If you are interested in permaculture then most likely you have heard about food forests. Forest gardening really is an amazing concept and I love that you can grow more food per acre by mimicking a forest.
But what type of forest should you mimic? In the temperate world there are many different types of forests.
This week’s blog post – Types of Food Forests – Which is Right for You? – combines the natural forests into 3 general types that you can mimic when designing and planting your own food forest.
Each type has its own pros and cons which the blog post covers in full.
The 3 general types of forests covered in the blog post are:
- “Oak Savanna” Type of Food Forest
- “Recovering Forest” Type of Food Forest
- “Mature Forest” Type of Food Forest
Now I know these 3 types of forests are not the only 3 but for the purposes of planning a food forest I think these capture the core options for forest gardening in temperate climates and they provide a good set of blueprints to guide our designs.
The blog post dives into each of these 3 types but I thought I would give an quick overview of all 3 here.
3 Types of Food Forests Starting with Oak Savanna Type
Image Credit: "Savanna" by wackybadger is licensed under CC BY-SA 2.0
I came up with the 3 names for these food forest types based on my own area. Let's start with the oak savanna type of food forest. While not every temperate climate has oak savanna, that does not mean you can’t mimic it on your own homestead.
The oak savanna is not really a forest in the way we tend to think of it but in my area it is often a transition state between prairies/grasslands and forests. In an oak savanna the oak trees form the foundation of the system but generally does not form a closed canopy.
This allows for a lot of sunlight to reach the ground supporting a dense herbaceous layer of plants including grasses. This is great for growing annual crops and for raising grazing animals.
But it may take more maintenance than the other 2 types of food forest to keep it from filling in with woody plants.
For more on the oak savanna type of food forest including a list of pros and cons for this type make sure to check out the corresponding section in the blog post.
Recovering Forest Type
In one way a recovering forest is similar to an oak savanna since it does not have a closed canopy. But unlike an oak savanna this type of forest has large amounts of shrubs and generally does not have much in the way of grasses.
These types of forests are what you find after a forest fire or logging events. Some large trees may remain but most of the trees will be small young trees plus a large amount of shrubs. Though there will be some herbaceous plants mixed in.
A food forest based on recovering forests is great for perennial vegetables and berry production.
You could also include chickens as long as you rotate them or keep their numbers small enough to not prevent the understory from growing.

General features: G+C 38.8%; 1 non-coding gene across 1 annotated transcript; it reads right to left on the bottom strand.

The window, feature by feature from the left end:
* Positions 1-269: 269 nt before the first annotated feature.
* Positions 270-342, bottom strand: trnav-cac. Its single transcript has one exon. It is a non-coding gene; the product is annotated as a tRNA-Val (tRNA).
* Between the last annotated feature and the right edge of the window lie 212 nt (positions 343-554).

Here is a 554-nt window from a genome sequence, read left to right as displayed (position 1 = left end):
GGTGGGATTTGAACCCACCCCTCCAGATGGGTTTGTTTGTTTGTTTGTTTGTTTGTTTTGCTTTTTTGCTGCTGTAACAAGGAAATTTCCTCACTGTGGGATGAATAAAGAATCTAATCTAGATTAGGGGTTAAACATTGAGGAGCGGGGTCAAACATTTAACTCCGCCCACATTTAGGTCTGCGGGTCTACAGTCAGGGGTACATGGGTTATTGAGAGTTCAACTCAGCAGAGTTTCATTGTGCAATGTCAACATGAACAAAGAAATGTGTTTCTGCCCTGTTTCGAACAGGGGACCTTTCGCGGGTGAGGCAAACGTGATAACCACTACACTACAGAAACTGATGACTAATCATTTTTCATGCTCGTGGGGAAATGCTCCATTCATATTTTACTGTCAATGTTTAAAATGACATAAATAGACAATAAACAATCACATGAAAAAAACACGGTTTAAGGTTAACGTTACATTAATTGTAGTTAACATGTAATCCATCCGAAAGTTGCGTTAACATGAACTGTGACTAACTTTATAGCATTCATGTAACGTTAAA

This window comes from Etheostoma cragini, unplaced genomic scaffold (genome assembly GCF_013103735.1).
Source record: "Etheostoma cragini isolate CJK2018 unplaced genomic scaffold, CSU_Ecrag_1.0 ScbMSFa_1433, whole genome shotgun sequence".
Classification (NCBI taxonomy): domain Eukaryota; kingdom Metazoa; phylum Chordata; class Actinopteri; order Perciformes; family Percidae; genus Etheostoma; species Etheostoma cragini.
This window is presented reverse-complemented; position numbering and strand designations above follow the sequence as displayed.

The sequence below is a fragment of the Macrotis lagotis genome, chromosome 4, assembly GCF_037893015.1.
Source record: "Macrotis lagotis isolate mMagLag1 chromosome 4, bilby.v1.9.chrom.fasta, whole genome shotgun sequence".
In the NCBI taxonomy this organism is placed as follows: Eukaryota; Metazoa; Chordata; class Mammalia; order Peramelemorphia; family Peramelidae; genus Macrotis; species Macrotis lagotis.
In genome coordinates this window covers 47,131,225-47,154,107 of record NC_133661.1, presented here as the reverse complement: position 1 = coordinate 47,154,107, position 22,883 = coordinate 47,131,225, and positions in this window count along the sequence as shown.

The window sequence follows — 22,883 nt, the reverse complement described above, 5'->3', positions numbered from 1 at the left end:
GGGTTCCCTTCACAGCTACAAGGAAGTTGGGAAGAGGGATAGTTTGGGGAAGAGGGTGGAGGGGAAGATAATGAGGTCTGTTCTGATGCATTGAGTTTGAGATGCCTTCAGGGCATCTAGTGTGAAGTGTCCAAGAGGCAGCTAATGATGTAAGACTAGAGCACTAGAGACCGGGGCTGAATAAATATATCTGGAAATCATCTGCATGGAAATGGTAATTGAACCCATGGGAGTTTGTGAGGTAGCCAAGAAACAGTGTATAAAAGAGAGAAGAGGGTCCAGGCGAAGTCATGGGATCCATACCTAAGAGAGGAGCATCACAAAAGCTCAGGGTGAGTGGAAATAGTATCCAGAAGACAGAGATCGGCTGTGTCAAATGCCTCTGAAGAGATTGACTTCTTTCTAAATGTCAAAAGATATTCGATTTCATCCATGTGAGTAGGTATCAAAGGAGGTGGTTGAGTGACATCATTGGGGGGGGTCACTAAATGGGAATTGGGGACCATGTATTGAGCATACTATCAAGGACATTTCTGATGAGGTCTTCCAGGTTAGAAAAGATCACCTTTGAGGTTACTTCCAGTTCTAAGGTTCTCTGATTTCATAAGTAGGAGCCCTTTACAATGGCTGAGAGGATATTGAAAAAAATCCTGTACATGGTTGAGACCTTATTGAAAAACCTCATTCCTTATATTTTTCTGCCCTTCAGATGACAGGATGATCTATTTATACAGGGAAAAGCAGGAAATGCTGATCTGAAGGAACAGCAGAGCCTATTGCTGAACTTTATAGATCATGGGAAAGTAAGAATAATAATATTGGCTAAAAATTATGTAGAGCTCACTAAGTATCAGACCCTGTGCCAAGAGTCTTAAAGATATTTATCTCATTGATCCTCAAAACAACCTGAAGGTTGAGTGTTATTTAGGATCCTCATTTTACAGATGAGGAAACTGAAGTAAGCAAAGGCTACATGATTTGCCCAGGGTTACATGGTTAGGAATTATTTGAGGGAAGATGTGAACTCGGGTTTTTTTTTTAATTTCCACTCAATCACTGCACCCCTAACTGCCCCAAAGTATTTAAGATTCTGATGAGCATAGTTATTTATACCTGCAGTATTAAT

This type of food forest is a great option for most people and I think it tends to be what you see online the most. For more information check out the corresponding section in the blog post.
Mature Forest Type
The final type that is covered in the blog post is the mature temperate forest. This type of forest tends to have a closed canopy which limits the amount of sun reaching the understory. But it will also have open areas scattered around where trees have fallen.
In a food forest that mimics this type of forest you can use open spaces for berry production and some herbaceous plants (perennial vegetables are a good choice). But most herbaceous plants will need to be shade tolerant. In my area there are several native perennial vegetables that love the shade that would be great in this type of forest (miners lettuce, redwood sorrel, Pacific waterleaf, etc.).
You can also use coppicing to create a pattern of rotating open spaces which will create more spaces for a diverse set of crops. But make sure the open spaces are relatively a small percent of the overall food forest or you will turn your mature forest type of food forest into a recovering food forest.
There are a lot of advantages to a mature forest type of food forest but it does have some negatives due to its mostly closed canopy. Check out the corresponding section in the blog post to learn more.
Which Type of Food Forest is Right for You?
So what do you think? Which type of food forest are you interested in planting? Each has their own pros and cons which the blog post covers.
On my own property I’m working on 1 recovery forest type and 1 mature forest type. Though both are currently transitioning. The recovery forest type is transitioning from more of an oak savanna state and the mature forest type is transitioning from more of a recovering forest.
In this way a food forest can mimic the natural succession of natural landscapes.
Thank you for taking the time to read this and please leave your comments. I would love to hear from you!
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